Introducing Phil Massey

Phil Massey (@MassiveStarGuy) is an observational astronomer at Lowell Observatory, where he joined the staff in 2000.  Before that, he worked at the National Optical Astronomy Observatory, where he was the telescope scientist for the Kitt Peak 4-meter Mayall telescope. At Lowell, he’s served as the principal Investigator for the Large Monolithic Camera, the workhorse imager for Lowell’s 4.2-meter Discovery Channel Telescope.  He is also well-known for his observing and IRAF manuals, which have served as an introduction to optical CCD imaging and spectroscopic reductions for several generations of astronomers.  Phil also enjoys teaching, and teaches the occasional course at neighboring Northern Arizona University, where he serves as an adjunct.
Phil’s research interests include the study of massive stars (O-type, Wolf-Rayet, and red supergiants).  He and his collaborators use the nearby galaxies of the Local Group to study how the evolution of the most luminous and massive stars is affected by environmental factors such as metallicity.  In this work he primarily uses optical photometry and spectroscopy from ground- and space-based telescopes, with occasional forays into the ultraviolet and near infrared.  Paradoxically, Phil hates travel but loves observing from remote mountain tops, particularly Las Campanas Observatory, from which he studies stars in the Magellanic Clouds.
He’s published more than 300 papers, conference proceedings, and abstracts over the years, and hopes to make it to 1000.  He’s privileged to work with some great collaborators, including @KathrynNeugent and @emsque.  He also enjoys hiking and backpacking with his family, particularly in the Grand Canyon.

Introducing Kathryn Neugent

Kathryn Neugent is a PhD Candidate in Astronomy at the University of Washington working with Dr. Emily Levesque. She has additionally been working as a research associate with Phil Massey at Lowell Observatory for the past 10 years. Alongside Emily and Phil, Kathryn studies massive stars (stars greater than 10 solar masses) and their evolution in the Local Group Galaxies (primarily M31, M33, and the Magellanic Clouds). Her current projects include identifying and characterizing binary Red Supergiants and their B-type star companions, understanding the evolution of Yellow Supergiants as both pre-and post- Red Supergiant objects, and directly determining the masses of Wolf-Rayet + O star binary systems. As an observational astronomer she travels the world observing at telescopes such as Gemini in Hawaii and Las Campanas in Chile. While not observing she enjoys backpacking, photography, and hanging out with her boyfriend, cat and corgi in sunny Seattle. You can stalk her more at her website:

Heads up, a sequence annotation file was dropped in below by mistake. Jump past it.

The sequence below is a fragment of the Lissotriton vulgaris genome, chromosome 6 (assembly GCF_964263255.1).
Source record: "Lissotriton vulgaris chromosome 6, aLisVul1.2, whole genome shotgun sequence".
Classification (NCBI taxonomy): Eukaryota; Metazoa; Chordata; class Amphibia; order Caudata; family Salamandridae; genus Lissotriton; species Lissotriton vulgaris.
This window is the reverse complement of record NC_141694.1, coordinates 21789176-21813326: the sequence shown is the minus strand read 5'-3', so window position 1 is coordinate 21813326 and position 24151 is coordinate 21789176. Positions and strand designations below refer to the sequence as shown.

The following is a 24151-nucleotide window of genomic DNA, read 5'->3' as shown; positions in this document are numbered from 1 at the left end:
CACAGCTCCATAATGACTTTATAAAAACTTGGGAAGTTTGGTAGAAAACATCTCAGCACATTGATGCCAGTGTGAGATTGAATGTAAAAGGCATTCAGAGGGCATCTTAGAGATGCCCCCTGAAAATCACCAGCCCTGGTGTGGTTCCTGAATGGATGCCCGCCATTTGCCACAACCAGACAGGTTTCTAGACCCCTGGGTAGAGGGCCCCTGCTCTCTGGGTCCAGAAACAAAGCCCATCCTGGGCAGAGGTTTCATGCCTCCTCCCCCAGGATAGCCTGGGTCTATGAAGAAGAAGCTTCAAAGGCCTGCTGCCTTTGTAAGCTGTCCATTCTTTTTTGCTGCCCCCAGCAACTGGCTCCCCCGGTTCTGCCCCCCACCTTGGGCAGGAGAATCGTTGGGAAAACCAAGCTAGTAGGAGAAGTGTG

Introducing Jennifer Hoffman

This week features Jennifer Hoffman. Jennifer is an associate professor of Physics & Astronomy at the University of Denver. However, she is on sabbatical from DU and is currently visiting the University of Wisconsin, where she received her Ph.D. Jennifer studies evolved massive stars and supernovae, with particular interests in binary interactions and circumstellar material. She uses observational spectropolarimetry and computational modeling to discover connections between core-collapse supernova explosions and their massive progenitor stars.

Now that she has tenure, Jennifer is also reviving longstanding interests in science education, public outreach, and diversifying the STEM community. She is still a relative Twitter newbie, but suspects that it can be a powerful tool for all of these purposes (and science too!). She normally tweets at @astroprofhoff, and her website is